A group of more than thirty states have agreed to a $52 million settlement from three publishers as part of a price fixing investigation involving Apple. More money may be on the way. While state leaders say the money is for overcharged consumers, the arrangement is unusual.
The tens of millions at stake raise questions about the political and business motives behind the deal, and could provide more fodder for critics who question government decisions in the high-profile e-book case.
The case involves the question of whether Apple and five publishers broke antitrust laws by introducing a commission-style pricing system for e-books in early 2010. The new pricing system was a response to Amazon selling e-books below cost.
The partnership between the publishers and Apple soon touched off a wave of class action lawsuits over alleged price-fixing as well as investigations by the Justice Department and state governments. The controversy crested this spring when the Justice Department formally sued Apple and five publishers for violating the Sherman Act.
Three of the publishers promptly settled and agreed to change their pricing policies but Apple and two other publishers, Penguin and MacMillan, are fighting the case in court. The court proceedings (including the settlement talks) are a sprawling affair scheduled to take years. The case has become especially complicated, however, due to the overlapping roles of the Justice Department, the state governments, and the class action lawyers.
The Justice Department is only asking Apple and the publishers to change their pricing — not to pay out any money. It is the state governments and the lawyers who are seeking damages.
Class action lawsuits are commonplace, but the one filed by the state governments is not. The states’ case is based on a power called parens patriae (“parent of the nation”) that lets them sue on behalf of their citizens.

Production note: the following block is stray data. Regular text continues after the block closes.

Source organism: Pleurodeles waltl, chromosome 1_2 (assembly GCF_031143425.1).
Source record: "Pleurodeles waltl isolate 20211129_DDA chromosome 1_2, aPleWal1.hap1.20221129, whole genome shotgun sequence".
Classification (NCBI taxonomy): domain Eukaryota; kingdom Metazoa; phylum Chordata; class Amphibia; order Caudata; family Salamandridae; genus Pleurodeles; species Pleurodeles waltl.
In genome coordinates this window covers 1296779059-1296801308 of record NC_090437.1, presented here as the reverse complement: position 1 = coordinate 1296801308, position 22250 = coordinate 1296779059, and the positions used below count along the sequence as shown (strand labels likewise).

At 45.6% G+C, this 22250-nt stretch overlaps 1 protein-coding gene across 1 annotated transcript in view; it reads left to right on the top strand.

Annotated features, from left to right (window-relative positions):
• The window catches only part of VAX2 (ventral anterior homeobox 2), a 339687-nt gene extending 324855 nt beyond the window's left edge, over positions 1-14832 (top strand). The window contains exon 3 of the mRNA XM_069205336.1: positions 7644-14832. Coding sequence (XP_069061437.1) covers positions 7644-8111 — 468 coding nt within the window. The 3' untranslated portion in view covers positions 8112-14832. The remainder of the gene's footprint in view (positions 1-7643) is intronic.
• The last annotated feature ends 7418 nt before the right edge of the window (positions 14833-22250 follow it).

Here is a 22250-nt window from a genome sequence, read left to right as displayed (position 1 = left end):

Connecticut and Texas initiated the civil lawsuit in April and more than thirty other states and Puerto Rico since decided to tag along. The dozen or so states sitting it out are mostly in the west.
For the states that are taking part, the initial lawsuit paid immediate dividends. In April, the Connecticut Attorney General held up a trophy in the form of a $52 million settlement with publishers Hachette and Harper Collins which will be used to pay “consumer restitution.” A third publisher, Simon & Schuster, settled soon after. The details of the Simon & Schuster deal have yet to be released but, if it’s consistent with the previous settlements, that publisher will also pay tens of millions.
If Connecticut’s prize was an immediate win for the states, it was a direct loss for the class action lawyers. These lawyers, who filed dozens of cases on behalf of Americans across the country, will not be able to collect if the defendants have already paid once to the state governments. (Right now, the class action lawyers still have a hope of collecting from Apple and the two holdout publishers — unless they too decide to settle with the states.)
Parens patriae suits have been around forever but are still quite rare. The most prominent ones involve mass torts related to pollution or industry.
For now, the states are scheduled to file for a preliminary approval of the settlement with the three publishers in late August. That filing (if it is not delayed) will lead to a period in which groups, including the class action lawyers, can file objections.